So by now, I'm really like, "I will never ever ever ever write another book -- EVARRR!"

But I will.

Because it's so much fun to start them out. So! Much! Fun!

Marian Allen, Author Lady
Fantasies, mysteries, comedies, recipes

Sunday, December 20, 2015

Gift-Buying Through Bestseller Lists?

I don’t know if you use Amazon’s bestselling books’ lists to decide your Christmas gift purchases, but’s press release recently announced their top 20 picks. Keep in mind that these are bestselling books, not necessarily best books, although I have read and enjoyed a number of authors on the list including Louise Penny, Lee Child, and David Baldacci. To be honest, I’m a little baffled why three adult coloring books were among the top twelve. Clearly, coloring is more popular than I thought.

The media release also provides a best books of the year list, based on amazon editors’ picks. I clicked on the complete list which provides snapshots of all of the book covers. What struck me was that none of the covers were interesting enough to make me want to take a second look at the book. Book covers still matter, don’t they?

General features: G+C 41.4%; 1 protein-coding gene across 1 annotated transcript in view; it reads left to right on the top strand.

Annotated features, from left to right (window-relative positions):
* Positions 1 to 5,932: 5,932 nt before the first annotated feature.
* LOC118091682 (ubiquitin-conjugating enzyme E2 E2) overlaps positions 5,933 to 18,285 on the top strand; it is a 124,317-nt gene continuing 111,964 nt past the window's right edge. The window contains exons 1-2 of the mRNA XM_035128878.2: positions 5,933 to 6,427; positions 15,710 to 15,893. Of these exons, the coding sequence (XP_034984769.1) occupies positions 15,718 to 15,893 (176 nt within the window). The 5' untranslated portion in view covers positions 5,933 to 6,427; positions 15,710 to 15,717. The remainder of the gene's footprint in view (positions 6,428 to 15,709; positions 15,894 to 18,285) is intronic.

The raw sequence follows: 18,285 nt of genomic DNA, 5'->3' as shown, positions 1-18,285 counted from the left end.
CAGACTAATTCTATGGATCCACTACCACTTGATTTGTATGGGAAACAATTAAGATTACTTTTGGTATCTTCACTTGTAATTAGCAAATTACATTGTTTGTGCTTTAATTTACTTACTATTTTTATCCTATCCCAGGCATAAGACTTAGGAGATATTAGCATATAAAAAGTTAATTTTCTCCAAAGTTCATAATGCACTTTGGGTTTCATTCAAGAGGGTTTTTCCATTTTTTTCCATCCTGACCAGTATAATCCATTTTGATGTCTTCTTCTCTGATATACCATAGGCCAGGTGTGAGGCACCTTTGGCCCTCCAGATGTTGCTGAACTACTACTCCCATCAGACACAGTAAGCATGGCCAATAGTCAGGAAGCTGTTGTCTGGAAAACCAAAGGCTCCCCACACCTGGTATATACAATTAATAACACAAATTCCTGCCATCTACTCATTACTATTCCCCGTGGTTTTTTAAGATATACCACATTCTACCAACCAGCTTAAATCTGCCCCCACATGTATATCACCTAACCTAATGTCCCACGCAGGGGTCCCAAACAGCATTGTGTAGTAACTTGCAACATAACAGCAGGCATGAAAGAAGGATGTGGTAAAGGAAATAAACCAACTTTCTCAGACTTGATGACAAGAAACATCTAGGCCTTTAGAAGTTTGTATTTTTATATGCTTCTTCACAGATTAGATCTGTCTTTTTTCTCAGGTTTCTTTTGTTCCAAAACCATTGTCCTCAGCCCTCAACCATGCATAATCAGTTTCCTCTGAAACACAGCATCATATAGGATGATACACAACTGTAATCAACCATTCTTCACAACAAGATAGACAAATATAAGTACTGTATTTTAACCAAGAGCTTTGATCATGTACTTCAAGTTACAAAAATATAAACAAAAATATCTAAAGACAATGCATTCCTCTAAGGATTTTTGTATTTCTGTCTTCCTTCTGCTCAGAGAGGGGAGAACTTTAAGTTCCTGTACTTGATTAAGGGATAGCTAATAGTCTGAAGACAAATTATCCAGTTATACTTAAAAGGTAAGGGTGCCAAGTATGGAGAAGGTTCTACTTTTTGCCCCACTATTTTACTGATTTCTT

Having said that, I do intend to read at least one of the bestselling books, which is The Girl on the Train by Paula Hawkins because it was recommended to me by a writing friend whose opinion I trust. As for the others, well, I don’t make purchasing decisions based on amazon’s “best” lists. Truthfully, bestseller’s lists don’t mean that much to me.

This year, I read 54 books. Only three or four were based on recommendations from friends. Others were by authors I’d heard of but hadn’t gotten around to reading. Others were self-published fantasy and mystery authors, many of which I enjoyed.

I’m hoping to read another fifty books in the coming year, and especially look forward to discovering terrific authors, regardless of how their books were published.

Sunday, December 13, 2015

Introducing Guest Author, Barbara E. Brink